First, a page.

Monday, September 18, 2017

Stephen King's It: A Rare Gem From The Horror Genre

Source: Warner Bros. Studios

                                                     *This Review May Contain Spoilers*

Stephen King is undoubtedly one of the greatest horror writers of all time. His seemingly endless list of best selling novels have always attracted Hollywood studios to make feature films of some of the classic stories- some were successful adaptations, others...not so much. The latest adaptation is "It" from Warner Bros. Studios, directed by Andy Muschietti. Early this year we had another King adaptation with The Dark Tower, released by Columbia Pictures, which was good but overall underwhelming (you can see my review of the film on the main page). It however is a film that hits on all cylinders and maybe one of the best film adaptations of Stephen King's library.

It tells the story of a group of young kids in the summer of 1989 who live in the small town of Derry, Maine. One of the kids, named Billy Denbrough (played by Jaeden Lieberher), had a younger brother named Georgie who went missing a year earlier (the circumstances of Georgie's disappearance are disturbingly described in the film's opening). Billy hangs out with his friends Richy (hilariously played by Finn Wolfhard), Stan (played by Wyatt Oleff ), Eddie (played by Jack Dylan Grazer), along with the summer's new additions to the group- Mike (played by Chosen Jacobs), Ben (played by Jeremy Ray Taylor), and the only girl of the group- Beverly (played by Sophia Lillis). Since Ben is new to the town of Derry, and initially has no friends when he first arrives, he hangs out in the library and reads up on the history of his new town. He discovers that there are many cases of missing people in the town, most particularly missing children , a fact that he shares with his new friends. Since Ben's brother is one of the missing children he decides that the gang (known as "The Loser's Group) should look into the mystery of the missing people, mostly with the hope of finding Georgie. Their journey leads them into many eerie places situations which include all of them running into the terrifyingly evil clown named Pennywise (masterfully played by Bill Skarsgard). The Loser's Group must stick together to try and defeat this horrific evil that is gripping their town and taking innocent lives.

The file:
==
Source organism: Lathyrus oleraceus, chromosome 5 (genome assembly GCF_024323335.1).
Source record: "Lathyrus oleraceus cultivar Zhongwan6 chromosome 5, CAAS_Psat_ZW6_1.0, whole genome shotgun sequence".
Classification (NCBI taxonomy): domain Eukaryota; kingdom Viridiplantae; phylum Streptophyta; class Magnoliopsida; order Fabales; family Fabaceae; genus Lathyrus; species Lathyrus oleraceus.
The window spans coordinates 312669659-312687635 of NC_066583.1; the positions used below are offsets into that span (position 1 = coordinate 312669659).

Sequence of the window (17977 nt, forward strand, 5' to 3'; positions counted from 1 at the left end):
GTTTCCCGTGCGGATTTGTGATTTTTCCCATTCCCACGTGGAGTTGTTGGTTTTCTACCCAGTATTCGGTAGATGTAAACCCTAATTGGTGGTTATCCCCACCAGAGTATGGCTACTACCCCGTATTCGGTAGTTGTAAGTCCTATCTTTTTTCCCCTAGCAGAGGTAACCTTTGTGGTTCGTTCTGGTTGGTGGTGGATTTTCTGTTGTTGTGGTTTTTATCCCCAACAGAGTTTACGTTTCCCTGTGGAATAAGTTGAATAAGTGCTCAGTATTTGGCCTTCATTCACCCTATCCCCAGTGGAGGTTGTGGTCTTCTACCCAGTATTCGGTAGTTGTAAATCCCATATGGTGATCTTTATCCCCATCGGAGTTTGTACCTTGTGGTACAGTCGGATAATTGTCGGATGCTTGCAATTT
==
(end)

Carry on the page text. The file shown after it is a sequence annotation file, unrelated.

This movie is a refreshing improvement from what you would usually expect from horror films. The characters are very engaging and this version of Pennywise the clown is truly maniacal and evil- just his presence in each scene makes the hairs on your neck stand upright (Tim Curry was good in the 1990 TV movie but this version takes it to a whole new level). Another commendable quality, for me, was how well the sequences depicting endangerment of children is handled. I have always been disturbed by scenes in films where children are tortured or brutally harmed (as I'm sure most people are as well). The content and scenes set in this movie could have very easily gone into the grotesque however they were handled extremely well by the director and editor Jason Ballantine (I will still make note of the exception of the aforementioned opening sequence). Even still, the intensity of the scenes where the kids are in true danger are never sacrificed. The film flows smoothly, the story develops itself well without jumping all over the place, and there are plenty of scenes that will make you jump out of your seat. For someone of my age group this film has a heart warming appeal to it because the main characters are, for the most part, the same age I was during the time the film takes place (summer of 1989). There was a concerted effort to authenticate the time and setting of the film and the people behind the scenes did a great job of bringing the essence of the 1980's into the movie. This was another wonderful aspect that added to the joy of seeing this movie (it is almost strange to make that statement considering it's a horror film). I would normally not associate the word "likable" with a horror film, but in this case it's an accurate term that applies.

I have never been the biggest fan of most films of the horror genre (notable exceptions such 1978's Halloween or 1980's The Shining have transcended the genre and are classics)  but this is one time where the final product excels over most films of its kind. This was truly an engaging, engrossing, entertaining film that is packed with a solid balance of fun moments and gripping suspense. This will certainly be a rare occasion when I offer this much praise to a horror film and on that basis alone I highly recommend giving this movie a watch. Hopefully other horror films will borrow off of this entry and keep a good thing going.

Reel Rating (Out Of A Possible Four):


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